The Hidden Psychology of the Home Ref

That old myth of home field bias isn’t a myth at all; it’s a statistical fact.
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(Photo: keithallison/Flickr)

(Photo: keithallison/Flickr)

In the midst of a tumultuous 3-11 campaign, the Washington football team's loss yesterday to the New York Giants at MetLife Stadium wasn’t all that noteworthy. There was the usual display of failed offensive execution, defensive ineptitude, and questionable coaching—the stuff that invariably leads to a 3-11 record. For a franchise that’s been steeped in failure for the better part of this past decade, this was just another day of the same old, nothing more.

Except, of course, for that would-be touchdown.

Leading 10-7 in the waning seconds of the first half, beloved Washington quarterback Robert Griffin III eluded several Giants defenders to dive into the end zone for a dazzling touchdown. But then, in a controversial call, the referees ruled that Griffin III had momentarily lost possession of the ball, resulting not in a touchdown, but in a turnover that gave the Giants possession of the ball and kept the score close.

An argument can be made either way for that particular hometown call. But, according to a recent study conducted some 3,000 miles away, that old myth of home field bias isn’t a myth at all; it’s a statistical fact.

Sacheti, Paton, and Gregory-Smith found a clear officiating bias for the home team—even by allegedly impartial referees.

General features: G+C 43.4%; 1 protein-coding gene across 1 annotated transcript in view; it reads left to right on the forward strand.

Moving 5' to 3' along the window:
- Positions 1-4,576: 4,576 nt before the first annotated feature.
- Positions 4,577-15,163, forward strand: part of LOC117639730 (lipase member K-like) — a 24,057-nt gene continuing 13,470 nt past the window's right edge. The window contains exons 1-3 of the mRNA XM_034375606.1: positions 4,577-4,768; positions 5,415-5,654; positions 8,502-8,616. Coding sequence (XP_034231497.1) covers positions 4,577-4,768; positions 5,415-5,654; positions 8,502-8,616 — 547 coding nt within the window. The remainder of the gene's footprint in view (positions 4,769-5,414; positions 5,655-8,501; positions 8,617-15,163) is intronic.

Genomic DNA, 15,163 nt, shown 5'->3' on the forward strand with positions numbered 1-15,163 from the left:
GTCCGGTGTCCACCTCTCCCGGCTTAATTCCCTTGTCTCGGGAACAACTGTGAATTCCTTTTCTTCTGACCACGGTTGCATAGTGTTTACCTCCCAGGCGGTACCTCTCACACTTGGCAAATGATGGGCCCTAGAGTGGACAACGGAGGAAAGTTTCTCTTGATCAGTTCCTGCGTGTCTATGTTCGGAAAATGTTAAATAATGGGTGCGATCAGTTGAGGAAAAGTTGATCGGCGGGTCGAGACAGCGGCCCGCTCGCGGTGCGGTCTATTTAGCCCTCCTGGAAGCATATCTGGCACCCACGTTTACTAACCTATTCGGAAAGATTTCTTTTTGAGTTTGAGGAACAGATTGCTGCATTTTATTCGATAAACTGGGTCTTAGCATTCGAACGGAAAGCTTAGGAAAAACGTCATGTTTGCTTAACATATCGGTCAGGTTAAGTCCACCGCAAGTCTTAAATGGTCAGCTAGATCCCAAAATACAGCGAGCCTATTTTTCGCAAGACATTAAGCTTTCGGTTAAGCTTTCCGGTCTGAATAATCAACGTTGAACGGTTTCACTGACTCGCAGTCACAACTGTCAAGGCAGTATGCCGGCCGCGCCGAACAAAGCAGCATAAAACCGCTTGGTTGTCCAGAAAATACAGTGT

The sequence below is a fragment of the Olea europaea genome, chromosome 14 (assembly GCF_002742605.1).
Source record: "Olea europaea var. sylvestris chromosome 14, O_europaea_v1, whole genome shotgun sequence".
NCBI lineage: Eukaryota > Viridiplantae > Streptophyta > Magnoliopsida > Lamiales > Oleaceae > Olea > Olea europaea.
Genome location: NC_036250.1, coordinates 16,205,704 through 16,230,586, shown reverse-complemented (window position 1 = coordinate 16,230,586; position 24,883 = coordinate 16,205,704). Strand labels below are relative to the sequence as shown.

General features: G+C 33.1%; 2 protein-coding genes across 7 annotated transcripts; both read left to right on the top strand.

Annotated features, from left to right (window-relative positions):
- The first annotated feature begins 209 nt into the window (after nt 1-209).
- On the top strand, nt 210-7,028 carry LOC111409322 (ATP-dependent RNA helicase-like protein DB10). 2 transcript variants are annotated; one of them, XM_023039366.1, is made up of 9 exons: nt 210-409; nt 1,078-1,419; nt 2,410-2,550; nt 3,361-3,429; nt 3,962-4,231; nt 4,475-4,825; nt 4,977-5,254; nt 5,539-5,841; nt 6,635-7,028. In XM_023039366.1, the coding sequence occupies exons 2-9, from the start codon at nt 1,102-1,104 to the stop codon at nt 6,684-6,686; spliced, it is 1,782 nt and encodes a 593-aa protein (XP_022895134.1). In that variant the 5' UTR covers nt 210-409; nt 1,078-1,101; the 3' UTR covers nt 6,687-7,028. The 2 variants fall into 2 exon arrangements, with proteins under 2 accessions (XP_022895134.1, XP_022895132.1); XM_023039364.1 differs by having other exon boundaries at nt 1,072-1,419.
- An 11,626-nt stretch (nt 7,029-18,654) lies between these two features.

Three economists—Abhinav Sacheti, University of Nottingham professor David Paton, and University of Sheffield professor Ian Gregory-Smith—oversaw a review of 1,000 professional cricket matches between 1986 and 2012 to determine whether officials more often ruled in favor of the home team. Focusing on the Leg Before Wicket (LBW) rule, which is akin to an obstruction foul on the batter, Sacheti, Paton, and Gregory-Smith found a clear officiating bias for the home team—even by allegedly impartial referees. Specifically, away teams fell victim to LBW calls between 10 and 16 percent more frequently than their hosting counterparts. For the home team, that’s a sizable advantage, with potentially game-altering consequences.

That drop to a 10 percent bias came gradually, first with the league’s 1994 mandate that one of the two umpires hail from a neutral site (prior to that, both were from the home team) and then an updated provision in 2002 that called for both umpires to be neutral.

Sure, Sacheti, Paton, and Gregory-Smith’s study deals with cricket, not American football. But people are people. In fact, a 2012 book, Scorecasting, by Toby Moskowitz and Jon Wertheim deduces a 57.3 percent home field advantage for home teams in the NFL, a good share of which they attribute to officiating. Moskowitz and Wertheim explain that refs might let the home crowd’s vigor impact their flag throwing, basically as a crowd-pleasing mechanism.

Whether that Robert Griffin III call was correct or not, it sure did seem pretty noisy at MetLife Stadium.

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